On October 1, 2020, the CNIL published a revised version of its guidelines on cookies and similar technologies (the “Guidelines”), its final recommendations on acceptable methods for obtaining users’ consent to store or read non-essential cookies and similar technologies on their devices (the “Recommendations”), and a set of FAQs regarding the Recommendations. The CNIL provided a six-month transition period for businesses to comply with the Guidelines (i.e., until March 31, 2021), and has been focused on enforcing its Guidelines and Recommendations.
CNIL’s Decisions and Sanctions
According to the CNIL, the companies’ cookie notices and consent practices affect the freedom of the website users’ consent, as it influences users’ choice in favor of consent.
The CNIL asserted that it drew its authority to investigate the companies’ cookie practices under the e-Privacy Directive, which is transposed into national law by each EU Member State (i.e., in Article 82 of the French Data Protection Act). Accordingly, the CNIL asserted that the cooperation and so-called “one-stop-shop” mechanisms set forth in the EU General Data Protection Regulation (“GDPR”) did not apply, and that the CNIL had the power to enforce the French Data Protection Act and its related cookie Guidelines and Recommendations irrespective of the location of the companies’ main establishment under the GDPR.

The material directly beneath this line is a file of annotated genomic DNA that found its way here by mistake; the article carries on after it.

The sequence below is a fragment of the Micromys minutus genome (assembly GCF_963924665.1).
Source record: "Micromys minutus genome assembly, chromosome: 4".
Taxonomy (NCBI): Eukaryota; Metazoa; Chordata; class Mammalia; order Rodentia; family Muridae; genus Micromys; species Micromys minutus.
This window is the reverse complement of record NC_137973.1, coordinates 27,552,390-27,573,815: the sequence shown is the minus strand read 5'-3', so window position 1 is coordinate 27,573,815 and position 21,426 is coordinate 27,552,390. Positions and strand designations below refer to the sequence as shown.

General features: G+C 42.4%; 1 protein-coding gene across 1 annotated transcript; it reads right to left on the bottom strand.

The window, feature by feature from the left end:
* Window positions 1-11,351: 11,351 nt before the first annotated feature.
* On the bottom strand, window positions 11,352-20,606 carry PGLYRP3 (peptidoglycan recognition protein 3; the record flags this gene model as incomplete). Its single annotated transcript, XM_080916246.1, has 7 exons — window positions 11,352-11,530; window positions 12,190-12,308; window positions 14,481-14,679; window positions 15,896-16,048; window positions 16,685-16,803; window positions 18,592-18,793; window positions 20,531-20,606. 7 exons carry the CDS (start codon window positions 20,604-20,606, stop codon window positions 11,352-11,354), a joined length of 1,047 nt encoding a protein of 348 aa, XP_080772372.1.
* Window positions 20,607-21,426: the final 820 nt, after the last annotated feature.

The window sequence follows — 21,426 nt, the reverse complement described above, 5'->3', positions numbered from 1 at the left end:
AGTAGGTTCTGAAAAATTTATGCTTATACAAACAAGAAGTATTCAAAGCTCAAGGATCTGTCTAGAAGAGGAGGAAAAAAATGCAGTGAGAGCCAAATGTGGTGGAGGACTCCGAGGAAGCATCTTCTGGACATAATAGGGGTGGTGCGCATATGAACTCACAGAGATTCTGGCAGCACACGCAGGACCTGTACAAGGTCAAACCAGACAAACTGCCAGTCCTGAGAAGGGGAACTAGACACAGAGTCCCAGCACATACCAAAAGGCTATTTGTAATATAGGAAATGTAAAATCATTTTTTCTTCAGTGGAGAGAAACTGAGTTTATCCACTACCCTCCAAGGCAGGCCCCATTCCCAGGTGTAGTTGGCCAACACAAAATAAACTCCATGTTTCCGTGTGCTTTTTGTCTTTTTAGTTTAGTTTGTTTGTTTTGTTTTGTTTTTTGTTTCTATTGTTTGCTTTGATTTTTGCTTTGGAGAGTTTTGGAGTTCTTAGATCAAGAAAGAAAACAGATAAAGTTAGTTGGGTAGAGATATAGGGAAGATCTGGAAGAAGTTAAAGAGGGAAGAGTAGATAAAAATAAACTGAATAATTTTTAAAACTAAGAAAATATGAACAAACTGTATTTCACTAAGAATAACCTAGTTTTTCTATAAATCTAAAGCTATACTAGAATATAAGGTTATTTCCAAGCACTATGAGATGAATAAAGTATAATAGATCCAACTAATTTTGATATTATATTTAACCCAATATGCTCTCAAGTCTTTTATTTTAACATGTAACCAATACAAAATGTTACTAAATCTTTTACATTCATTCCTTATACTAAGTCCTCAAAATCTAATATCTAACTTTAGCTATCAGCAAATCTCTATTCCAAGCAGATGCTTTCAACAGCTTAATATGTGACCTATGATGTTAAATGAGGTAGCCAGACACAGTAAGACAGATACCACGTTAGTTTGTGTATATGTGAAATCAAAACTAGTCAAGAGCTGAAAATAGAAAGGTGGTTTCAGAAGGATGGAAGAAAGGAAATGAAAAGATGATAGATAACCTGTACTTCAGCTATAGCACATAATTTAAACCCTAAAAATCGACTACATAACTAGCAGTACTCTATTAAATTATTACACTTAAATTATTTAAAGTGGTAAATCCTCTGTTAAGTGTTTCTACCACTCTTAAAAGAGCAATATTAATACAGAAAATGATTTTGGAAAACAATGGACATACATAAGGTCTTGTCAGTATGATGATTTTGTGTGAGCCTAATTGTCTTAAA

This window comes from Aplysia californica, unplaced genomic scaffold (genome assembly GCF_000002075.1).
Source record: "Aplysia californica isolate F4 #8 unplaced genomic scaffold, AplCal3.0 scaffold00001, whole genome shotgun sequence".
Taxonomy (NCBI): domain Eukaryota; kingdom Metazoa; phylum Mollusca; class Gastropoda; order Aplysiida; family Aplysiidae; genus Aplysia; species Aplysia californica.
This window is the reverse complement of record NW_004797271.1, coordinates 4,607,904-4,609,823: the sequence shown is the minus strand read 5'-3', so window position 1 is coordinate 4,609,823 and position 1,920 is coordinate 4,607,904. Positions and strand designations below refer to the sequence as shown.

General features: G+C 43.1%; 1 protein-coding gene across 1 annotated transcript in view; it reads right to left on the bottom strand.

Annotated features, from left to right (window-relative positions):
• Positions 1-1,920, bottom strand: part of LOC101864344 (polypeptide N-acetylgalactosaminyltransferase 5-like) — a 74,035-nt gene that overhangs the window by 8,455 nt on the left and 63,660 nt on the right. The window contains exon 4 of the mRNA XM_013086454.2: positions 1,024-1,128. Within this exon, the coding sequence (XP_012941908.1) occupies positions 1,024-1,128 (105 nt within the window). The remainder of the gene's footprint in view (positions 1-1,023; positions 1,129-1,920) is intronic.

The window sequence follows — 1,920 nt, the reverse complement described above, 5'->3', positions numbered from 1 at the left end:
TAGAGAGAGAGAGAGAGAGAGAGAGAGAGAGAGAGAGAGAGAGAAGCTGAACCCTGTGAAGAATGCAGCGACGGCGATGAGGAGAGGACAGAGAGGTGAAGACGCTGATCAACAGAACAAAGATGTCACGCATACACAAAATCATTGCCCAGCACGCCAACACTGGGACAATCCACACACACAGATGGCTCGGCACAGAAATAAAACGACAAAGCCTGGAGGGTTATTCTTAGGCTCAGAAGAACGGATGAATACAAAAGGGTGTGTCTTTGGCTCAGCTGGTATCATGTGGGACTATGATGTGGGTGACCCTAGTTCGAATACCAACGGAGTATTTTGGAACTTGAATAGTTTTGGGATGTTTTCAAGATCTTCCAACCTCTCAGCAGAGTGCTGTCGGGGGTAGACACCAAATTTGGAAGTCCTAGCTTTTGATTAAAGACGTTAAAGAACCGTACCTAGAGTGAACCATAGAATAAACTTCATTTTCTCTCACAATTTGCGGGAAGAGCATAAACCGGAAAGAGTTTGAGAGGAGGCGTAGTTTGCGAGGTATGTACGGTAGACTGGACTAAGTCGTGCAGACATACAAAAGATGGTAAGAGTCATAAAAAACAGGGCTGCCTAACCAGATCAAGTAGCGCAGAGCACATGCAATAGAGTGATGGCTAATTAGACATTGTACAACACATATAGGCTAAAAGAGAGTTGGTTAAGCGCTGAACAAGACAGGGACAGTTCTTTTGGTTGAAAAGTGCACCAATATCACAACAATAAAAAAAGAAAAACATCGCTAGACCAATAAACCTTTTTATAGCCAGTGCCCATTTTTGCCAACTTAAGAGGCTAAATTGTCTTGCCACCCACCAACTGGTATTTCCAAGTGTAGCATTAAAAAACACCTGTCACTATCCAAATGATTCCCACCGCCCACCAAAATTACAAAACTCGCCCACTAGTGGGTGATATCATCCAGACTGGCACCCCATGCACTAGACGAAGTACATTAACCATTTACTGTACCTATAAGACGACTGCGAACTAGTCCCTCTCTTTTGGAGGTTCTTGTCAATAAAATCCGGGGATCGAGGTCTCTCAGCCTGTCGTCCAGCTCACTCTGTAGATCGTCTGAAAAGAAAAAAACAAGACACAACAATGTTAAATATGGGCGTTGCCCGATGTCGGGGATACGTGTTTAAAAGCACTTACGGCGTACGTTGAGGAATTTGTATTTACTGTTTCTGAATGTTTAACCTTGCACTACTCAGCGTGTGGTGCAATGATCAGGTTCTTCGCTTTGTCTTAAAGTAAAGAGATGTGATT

In response, Facebook argued that the allegedly infringed cookie consent rule stems from the CNIL’s Guidelines and Recommendations and is not specifically mentioned in the e-Privacy Directive. Instead, Facebook argued the cookie consent rule relates to the application of the GDPR’s consent requirements, and the GDPR’s one-stop-shop mechanism therefore should apply. In practice, this would have resulted in the CNIL having no authority to sanction Facebook, as Facebook’s main establishment is located in Ireland. As mentioned above, the CNIL rejected Facebook’s argument and responded that its rules on cookies (and its related Guidelines and Recommendations) stem from the e-Privacy Directive, which is implemented at the national level and does not provide for a one-stop-shop mechanism. Additionally, the CNIL highlighted that the rules of the e-Privacy Directive prevail as lex specialis over the GDPR (i.e., where two laws govern the same factual situation, a law governing a specific subject matter overrides a law governing only general matters). According to the CNIL, the fact that the GDPR consent requirements must be applied when collecting consent in the context of the e-Privacy Directive does not result in the application of the GDPR and its one-stop-shop mechanism in these cases.
Read the CNIL’s press release on the two fines in English.